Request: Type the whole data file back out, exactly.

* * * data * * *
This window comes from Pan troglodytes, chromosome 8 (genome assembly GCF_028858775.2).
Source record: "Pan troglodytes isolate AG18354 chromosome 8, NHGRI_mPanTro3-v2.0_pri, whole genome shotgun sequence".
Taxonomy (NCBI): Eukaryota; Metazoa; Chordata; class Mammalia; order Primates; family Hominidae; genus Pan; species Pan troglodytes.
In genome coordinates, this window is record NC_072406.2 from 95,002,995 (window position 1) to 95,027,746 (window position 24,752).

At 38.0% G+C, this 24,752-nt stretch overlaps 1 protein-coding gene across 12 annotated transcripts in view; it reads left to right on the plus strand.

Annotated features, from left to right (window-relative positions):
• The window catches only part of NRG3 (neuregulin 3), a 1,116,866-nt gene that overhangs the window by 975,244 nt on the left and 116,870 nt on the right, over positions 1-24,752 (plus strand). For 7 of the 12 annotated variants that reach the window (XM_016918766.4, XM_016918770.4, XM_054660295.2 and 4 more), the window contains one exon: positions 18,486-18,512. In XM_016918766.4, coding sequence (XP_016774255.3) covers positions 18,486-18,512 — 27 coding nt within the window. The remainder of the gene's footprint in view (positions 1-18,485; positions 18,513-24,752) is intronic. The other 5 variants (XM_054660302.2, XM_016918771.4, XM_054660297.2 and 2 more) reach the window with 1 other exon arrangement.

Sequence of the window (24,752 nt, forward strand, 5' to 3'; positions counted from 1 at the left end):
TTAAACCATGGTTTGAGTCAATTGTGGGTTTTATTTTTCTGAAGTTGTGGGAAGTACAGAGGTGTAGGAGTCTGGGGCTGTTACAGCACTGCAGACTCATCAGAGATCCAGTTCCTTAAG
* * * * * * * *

This window comes from Pan troglodytes, chromosome 8 (genome assembly GCF_028858775.2).
Source record: "Pan troglodytes isolate AG18354 chromosome 8, NHGRI_mPanTro3-v2.0_pri, whole genome shotgun sequence".
Taxonomy (NCBI): Eukaryota; Metazoa; Chordata; class Mammalia; order Primates; family Hominidae; genus Pan; species Pan troglodytes.
In genome coordinates, this window is record NC_072406.2 from 95,002,995 (window position 1) to 95,027,746 (window position 24,752).

At 38.0% G+C, this 24,752-nt stretch overlaps 1 protein-coding gene across 12 annotated transcripts in view; it reads left to right on the plus strand.

Annotated features, from left to right (window-relative positions):
• The window catches only part of NRG3 (neuregulin 3), a 1,116,866-nt gene that overhangs the window by 975,244 nt on the left and 116,870 nt on the right, over positions 1-24,752 (plus strand). For 7 of the 12 annotated variants that reach the window (XM_016918766.4, XM_016918770.4, XM_054660295.2 and 4 more), the window contains one exon: positions 18,486-18,512. In XM_016918766.4, coding sequence (XP_016774255.3) covers positions 18,486-18,512 — 27 coding nt within the window. The remainder of the gene's footprint in view (positions 1-18,485; positions 18,513-24,752) is intronic. The other 5 variants (XM_054660302.2, XM_016918771.4, XM_054660297.2 and 2 more) reach the window with 1 other exon arrangement.

Sequence of the window (24,752 nt, forward strand, 5' to 3'; positions counted from 1 at the left end):
TTAAACCATGGTTTGAGTCAATTGTGGGTTTTATTTTTCTGAAGTTGTGGGAAGTACAGAGGTGTAGGAGTCTGGGGCTGTTACAGCACTGCAGACTCATCAGAGATCCAGTTCCTTAAG